Tuesday, December 15, 2009

Among the poetry, laughter, music, coffee and tea, on the afternoon of Monday, December 15, I was at the opening of the Poetry Without End Festival.  I could not, thanks to institutional censorship, be at the House of Culture in Alamar, where the readings normally happen.  However, the house of David, one of the members of the group Omni Zona-Franca, hosted the poets and the fans of poetry.

Micro Diez in Alamar might seem horrible at first glance; there are places in Havana from where it is very difficult to exchange one house for another: Alamar and El Reparto Eléctrico.  But today I left with the absolute certainty that, at bottom, Alamar is not so bad.  What it lacks in aesthetics the town makes up for by the creativity and solidarity of neighbors.

I could be happy every day of my life to take the P11 bus just for the readings of the poet Manual González Busto, and to dream for a half hour that I am Giselle, the Dutch muse to whom he directs his letters; to hear Francis Sánchez and aspire to understand his verses about the history of Ciego de Ávila, to shout, “I love love!” in the chorus of David and to close my eyes when Amaury Pacheco plays the bells.

But above all these things, in the end I can’t deny that to read under the lamplight is incredible; I want to live in a neighborhood where the neighbors, when they are called to participate in a repudiation rally, oppose it, where they discuss and argue with the delegation about their reasons for refusing, as David’s neighbors did that evening.  This is the Cuba in which I want to live, which I refuse to stop imagining, the Cuba that one day—without any doubt—not only will commit itself to poetry, but to all the other freedoms, perhaps more profane, to which I aspire as a human being.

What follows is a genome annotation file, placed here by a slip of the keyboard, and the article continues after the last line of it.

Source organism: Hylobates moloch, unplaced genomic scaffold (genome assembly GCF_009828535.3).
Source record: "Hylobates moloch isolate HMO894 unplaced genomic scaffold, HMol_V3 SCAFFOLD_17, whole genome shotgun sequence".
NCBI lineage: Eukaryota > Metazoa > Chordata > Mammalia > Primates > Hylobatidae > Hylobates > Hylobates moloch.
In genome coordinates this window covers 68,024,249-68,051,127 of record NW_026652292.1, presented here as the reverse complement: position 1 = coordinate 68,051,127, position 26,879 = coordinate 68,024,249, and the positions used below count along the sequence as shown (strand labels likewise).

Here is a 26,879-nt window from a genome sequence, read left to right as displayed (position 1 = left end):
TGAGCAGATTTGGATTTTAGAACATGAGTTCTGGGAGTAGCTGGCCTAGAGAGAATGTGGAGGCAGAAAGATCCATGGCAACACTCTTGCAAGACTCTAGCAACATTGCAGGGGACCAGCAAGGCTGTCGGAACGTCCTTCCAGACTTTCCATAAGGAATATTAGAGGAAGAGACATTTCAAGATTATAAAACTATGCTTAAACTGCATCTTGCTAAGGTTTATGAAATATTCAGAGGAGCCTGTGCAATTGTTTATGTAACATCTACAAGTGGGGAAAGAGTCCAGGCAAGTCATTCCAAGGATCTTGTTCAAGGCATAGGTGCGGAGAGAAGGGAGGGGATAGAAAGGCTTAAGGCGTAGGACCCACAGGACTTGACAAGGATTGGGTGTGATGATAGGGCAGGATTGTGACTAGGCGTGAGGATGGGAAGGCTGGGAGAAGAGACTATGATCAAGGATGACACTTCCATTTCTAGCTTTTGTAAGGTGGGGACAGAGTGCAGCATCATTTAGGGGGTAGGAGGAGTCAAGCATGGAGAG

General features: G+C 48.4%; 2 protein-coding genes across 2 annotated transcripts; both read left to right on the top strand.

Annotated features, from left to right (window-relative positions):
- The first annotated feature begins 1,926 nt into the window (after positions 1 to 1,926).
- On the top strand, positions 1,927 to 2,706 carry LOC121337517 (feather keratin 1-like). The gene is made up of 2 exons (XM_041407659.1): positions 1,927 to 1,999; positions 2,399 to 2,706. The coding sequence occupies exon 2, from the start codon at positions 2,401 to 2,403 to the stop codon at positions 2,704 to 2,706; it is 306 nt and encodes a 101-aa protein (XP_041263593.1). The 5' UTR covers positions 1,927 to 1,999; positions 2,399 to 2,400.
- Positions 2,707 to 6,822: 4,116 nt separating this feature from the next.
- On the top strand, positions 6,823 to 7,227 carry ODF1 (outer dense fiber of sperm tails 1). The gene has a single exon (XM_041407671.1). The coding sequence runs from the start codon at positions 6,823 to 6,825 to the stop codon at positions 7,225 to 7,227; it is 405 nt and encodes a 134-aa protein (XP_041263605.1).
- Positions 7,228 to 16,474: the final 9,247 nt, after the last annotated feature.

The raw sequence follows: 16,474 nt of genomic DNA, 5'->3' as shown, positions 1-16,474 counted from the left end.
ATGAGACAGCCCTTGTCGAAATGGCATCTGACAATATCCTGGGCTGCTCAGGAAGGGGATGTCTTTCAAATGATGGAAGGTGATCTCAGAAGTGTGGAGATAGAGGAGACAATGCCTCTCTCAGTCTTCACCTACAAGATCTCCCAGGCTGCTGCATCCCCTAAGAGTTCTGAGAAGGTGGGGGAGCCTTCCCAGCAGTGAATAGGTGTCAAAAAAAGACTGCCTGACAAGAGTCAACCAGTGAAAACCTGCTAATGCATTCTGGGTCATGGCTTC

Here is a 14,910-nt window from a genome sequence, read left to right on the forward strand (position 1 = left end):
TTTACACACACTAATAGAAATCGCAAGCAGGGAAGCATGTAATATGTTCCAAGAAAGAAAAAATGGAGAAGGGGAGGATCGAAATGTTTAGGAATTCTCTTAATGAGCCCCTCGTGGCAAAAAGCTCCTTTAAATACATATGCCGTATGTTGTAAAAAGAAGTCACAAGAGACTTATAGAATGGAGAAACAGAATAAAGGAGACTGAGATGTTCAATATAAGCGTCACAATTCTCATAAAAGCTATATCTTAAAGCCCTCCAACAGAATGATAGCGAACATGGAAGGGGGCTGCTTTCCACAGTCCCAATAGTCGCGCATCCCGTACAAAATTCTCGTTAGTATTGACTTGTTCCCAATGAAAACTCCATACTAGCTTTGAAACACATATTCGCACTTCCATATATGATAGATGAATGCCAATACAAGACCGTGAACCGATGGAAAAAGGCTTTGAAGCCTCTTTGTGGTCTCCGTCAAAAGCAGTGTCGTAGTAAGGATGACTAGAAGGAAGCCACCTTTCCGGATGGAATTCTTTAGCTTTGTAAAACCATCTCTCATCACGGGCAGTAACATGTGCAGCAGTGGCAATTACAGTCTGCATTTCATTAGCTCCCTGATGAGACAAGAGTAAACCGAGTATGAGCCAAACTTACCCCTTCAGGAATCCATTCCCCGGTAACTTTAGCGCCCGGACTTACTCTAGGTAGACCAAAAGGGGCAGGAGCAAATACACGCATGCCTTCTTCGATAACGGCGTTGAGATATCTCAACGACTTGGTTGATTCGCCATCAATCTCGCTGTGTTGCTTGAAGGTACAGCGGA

Humberto Capiro said...

ABC NEWS PIECE: U.S. Travel Industry Gearing up for Return to Cuba

"A bill to end the travel ban sponsored by Democrat Bill Delahunt of Massachusetts and Republican Jeff Flake of Arizona has 195 backers in the House of Representatives, 23 votes short, supporters of the measure said.
Similar legislation in the Senate has the support of key senators such as Republican Richard Lugar of Indiana, but needs 60 votes to pass.

"They are within striking distance in the House," said Phil Peters, a Cuba expert at the Lexington Institute think tank.

No action on the bill is expected until the spring."


Humberto Capiro said...

Over 50 years had to pass so "hermanisimo" Raul Castro would recognized that he and his brother Fidel are criminals, a FREUDIAN SLIP he had during a speech at the ALBA Summit "in December 2009 says it clearly.


Humberto Capiro said...

ASSOCIATED PRESS ARTICLE: Amid crisis, Cuba falls short on home-building

"A report prepared for Sunday's session of parliament indicates that authorities missed by more than a third the target of building 32,000 homes this year.
There was no reason given for shortfall, reported in the Communist Party newspaper Granma. Cuba's cash-strapped economy has been pummeled by the global economic crisis, however, causing officials to slash imports of food and other basics as the country's foreign debt balloons.

In September 2005, Fidel Castro said housing was such a priority that his country would build 100,000 new homes per year. That goal proved so overambitious that by 2008, officials had lowered annual projections to 50,000 homes, then sliced them to 32,000 for 2009 — a bar that still proved far too high."